Apart from Shaw Wallace, for which he waged a two-year battle with S P Acharya, most of his acquisitions lost their sheen soon after he took over. Although he walked into Shaw Wallace in 1987, that acquisition too has been difficult to digest. It has been wracked with liquidity problems, management trouble and a three-way legal battle with Kishore Chhabria and Vijay Mallya.

The silver lining was that the Shaw Wallace brands remained powerful and he insisted until the very end that he would consolidate his holding in the company.

He also made two aborted bids - one for Gammon India and the other for Larsen & Toubro. In L&T, he had bought and held a 5 per cent stake at the same time that the Ambanis were trying to wrest control over the company. Finally, he was checkmated when the Ambanis in turn picked up 5 per cent in Dunlop and induced Chhabria to drop his ambitions with regard to L&T to avoid competition at Dunlop.

The attempted takeover of Gammon where he fought a doughty T N Subba Row, made as much news as his Shaw Wallace takeover. But in the end the professional management, which later lost control over the company itself, outwitted him.

Most of his acquisition targets were systematically stripped off their assets and as Chhabria companies all of them have lost their earlier brand equity. The most tragic case is that of Dunlop India, a formidable tyre brand that now lies closed due to labour problems and mismanagement.

In the last few years, Chhabria was virtually in exile, until his return to India sometime in July last year.

Market gossip about serious FERA problems and a possible arrest, were flatly denied by him after he returned. But then, Indian enforcement agencies are well known for their ability to close files on inducement.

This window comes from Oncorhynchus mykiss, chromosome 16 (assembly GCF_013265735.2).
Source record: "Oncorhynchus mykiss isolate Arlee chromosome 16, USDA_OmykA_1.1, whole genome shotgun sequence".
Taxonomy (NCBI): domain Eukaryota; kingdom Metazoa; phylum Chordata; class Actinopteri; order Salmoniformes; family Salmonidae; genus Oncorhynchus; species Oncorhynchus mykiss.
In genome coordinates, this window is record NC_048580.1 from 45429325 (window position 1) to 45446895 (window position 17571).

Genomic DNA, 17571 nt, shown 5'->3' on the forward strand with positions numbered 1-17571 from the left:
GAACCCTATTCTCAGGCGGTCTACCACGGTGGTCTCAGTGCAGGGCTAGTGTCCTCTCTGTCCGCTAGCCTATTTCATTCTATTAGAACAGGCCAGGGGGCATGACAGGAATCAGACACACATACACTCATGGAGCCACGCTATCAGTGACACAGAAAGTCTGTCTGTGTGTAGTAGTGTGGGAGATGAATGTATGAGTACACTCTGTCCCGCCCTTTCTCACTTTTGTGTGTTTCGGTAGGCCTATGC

Ironically, his arch liquor industry rival, Vijay Mallya has traversed almost the same path as Manu. Market rumor has it that the two had bought out the foreign holding in Shaw Wallace in Singapore together until Chhabria dumped him.

Mallya too acquired and ran down blue chips such as Best & Crompton and made aborted forays into fertilisers and electronics. Ultimately, both have reverted to sparring for the liquor business, which is the mainstay of the Indian empires of both tycoons.

Curiously enough, both turned to religion and found solace in the teachings of the same guru - Sri Sri Ravishankar and his Art of Living technique. The increase in spiritualism, marked by visits to various well-known temples had mellowed him and there were some sporadic attempts at a patch up with his estranged brother Kishore.

Moreover, his frequent illness probably slowed him down. Apart form the heart trouble that led to his demise, he also suffered from diabetes and other minor ailments.

The question that everyone is asking is what happens to the Chhabria empire, especially Shaw Wallace? Although daughter Komal Wazir, of his three daughters, is widely expected to step into her father's shoes, the going will be far from easy.

Chhabria's business rivals are not the sort to give up easily and the empire that he built in a few decades can be expected to see some interesting times yet.

-- Sucheta Dalal